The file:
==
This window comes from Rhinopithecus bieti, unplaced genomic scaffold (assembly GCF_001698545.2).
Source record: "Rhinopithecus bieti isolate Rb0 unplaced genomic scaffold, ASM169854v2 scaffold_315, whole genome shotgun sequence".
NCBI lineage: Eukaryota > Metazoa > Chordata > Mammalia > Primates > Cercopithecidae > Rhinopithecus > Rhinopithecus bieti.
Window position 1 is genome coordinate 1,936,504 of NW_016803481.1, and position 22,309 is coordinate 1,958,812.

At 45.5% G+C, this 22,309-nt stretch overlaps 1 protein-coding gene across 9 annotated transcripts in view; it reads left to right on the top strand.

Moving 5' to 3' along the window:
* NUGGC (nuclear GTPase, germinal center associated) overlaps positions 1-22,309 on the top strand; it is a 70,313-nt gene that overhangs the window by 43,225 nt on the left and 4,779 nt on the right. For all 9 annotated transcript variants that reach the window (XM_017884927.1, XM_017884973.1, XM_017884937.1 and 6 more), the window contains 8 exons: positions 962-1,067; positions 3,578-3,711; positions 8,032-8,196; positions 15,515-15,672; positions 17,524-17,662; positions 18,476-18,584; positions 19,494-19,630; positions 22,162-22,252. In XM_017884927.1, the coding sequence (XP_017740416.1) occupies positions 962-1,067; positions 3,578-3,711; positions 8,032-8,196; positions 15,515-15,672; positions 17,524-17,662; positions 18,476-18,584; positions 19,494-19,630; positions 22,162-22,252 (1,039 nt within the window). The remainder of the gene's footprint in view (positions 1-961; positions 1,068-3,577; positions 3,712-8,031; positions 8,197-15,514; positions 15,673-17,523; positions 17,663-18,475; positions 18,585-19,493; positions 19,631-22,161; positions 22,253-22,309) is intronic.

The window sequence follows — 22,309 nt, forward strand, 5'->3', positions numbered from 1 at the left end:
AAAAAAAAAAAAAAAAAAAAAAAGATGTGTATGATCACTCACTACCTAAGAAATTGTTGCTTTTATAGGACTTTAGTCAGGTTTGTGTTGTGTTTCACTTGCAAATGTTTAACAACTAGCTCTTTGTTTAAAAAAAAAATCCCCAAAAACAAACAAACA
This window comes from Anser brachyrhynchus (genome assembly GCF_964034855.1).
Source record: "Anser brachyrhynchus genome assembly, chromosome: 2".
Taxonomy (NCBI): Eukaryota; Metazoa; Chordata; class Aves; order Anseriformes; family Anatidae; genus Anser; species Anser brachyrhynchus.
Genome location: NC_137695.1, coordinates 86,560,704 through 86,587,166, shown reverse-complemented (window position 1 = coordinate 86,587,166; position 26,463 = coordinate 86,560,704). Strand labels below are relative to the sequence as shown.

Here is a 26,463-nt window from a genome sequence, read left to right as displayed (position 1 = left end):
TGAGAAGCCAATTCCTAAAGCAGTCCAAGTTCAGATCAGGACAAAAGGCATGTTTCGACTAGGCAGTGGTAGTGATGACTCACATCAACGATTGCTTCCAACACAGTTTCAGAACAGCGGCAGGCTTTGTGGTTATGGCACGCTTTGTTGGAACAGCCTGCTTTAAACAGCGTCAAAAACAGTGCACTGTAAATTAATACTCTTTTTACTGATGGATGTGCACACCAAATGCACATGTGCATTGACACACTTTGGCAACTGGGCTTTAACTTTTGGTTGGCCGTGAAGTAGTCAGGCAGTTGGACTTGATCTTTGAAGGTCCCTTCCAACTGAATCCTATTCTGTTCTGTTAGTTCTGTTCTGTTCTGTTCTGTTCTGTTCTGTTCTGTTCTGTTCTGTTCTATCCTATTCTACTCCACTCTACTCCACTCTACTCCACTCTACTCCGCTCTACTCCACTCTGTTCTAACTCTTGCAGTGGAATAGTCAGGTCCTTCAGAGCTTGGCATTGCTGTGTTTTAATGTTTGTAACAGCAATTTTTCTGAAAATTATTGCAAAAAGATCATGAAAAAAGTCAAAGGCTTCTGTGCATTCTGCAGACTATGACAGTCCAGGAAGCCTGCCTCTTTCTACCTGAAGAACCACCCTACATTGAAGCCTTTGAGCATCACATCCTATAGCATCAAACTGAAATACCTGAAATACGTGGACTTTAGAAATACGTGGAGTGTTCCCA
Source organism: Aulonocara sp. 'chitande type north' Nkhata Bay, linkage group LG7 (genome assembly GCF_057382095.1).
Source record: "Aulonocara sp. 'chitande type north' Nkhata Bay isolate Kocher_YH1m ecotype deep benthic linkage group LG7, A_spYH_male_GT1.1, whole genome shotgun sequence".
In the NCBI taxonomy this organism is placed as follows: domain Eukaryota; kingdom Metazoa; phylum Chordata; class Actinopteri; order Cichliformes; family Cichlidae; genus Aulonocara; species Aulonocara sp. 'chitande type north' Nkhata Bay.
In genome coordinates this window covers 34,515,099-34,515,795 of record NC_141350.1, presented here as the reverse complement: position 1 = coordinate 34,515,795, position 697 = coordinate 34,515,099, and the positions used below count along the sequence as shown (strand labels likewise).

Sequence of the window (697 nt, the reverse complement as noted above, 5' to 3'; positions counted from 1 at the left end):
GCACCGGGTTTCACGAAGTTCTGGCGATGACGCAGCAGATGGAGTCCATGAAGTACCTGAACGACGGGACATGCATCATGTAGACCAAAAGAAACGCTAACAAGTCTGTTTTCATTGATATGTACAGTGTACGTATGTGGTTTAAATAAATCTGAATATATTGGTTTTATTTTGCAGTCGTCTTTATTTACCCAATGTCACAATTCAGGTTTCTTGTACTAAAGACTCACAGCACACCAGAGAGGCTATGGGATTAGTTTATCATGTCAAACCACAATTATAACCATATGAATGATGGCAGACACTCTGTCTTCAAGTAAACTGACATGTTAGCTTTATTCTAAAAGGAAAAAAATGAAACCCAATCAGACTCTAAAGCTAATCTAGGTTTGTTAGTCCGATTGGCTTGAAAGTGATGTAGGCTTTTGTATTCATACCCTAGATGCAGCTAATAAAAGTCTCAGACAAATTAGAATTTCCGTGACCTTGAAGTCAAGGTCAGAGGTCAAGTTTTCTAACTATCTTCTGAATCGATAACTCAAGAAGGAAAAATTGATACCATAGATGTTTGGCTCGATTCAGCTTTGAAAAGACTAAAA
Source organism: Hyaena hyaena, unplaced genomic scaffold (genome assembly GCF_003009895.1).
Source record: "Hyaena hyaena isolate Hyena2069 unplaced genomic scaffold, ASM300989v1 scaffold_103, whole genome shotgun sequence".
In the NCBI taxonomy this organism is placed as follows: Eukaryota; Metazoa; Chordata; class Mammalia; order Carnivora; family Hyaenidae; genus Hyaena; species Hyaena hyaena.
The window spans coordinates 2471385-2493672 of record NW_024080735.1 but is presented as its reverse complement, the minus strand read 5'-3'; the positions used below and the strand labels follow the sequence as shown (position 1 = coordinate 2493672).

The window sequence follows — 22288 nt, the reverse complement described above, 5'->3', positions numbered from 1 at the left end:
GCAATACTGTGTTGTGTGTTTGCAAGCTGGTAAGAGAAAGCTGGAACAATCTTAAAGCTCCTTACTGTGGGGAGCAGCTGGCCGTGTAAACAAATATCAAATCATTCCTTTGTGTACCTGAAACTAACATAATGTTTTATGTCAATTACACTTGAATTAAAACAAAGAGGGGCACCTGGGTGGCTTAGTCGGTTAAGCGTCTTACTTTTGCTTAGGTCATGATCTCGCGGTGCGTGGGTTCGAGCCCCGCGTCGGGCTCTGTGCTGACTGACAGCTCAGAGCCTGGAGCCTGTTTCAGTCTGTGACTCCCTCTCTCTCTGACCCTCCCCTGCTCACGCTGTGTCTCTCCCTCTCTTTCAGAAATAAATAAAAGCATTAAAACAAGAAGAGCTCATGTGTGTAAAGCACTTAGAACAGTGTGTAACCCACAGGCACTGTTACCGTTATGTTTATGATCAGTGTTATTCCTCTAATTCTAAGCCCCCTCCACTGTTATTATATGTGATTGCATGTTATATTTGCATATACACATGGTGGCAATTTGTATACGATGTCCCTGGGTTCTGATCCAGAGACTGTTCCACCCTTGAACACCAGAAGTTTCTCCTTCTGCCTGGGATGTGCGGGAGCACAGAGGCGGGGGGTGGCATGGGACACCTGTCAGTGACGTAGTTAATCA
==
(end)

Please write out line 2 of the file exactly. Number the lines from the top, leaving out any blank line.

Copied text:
Source record: "Rhinopithecus bieti isolate Rb0 unplaced genomic scaffold, ASM169854v2 scaffold_315, whole genome shotgun sequence".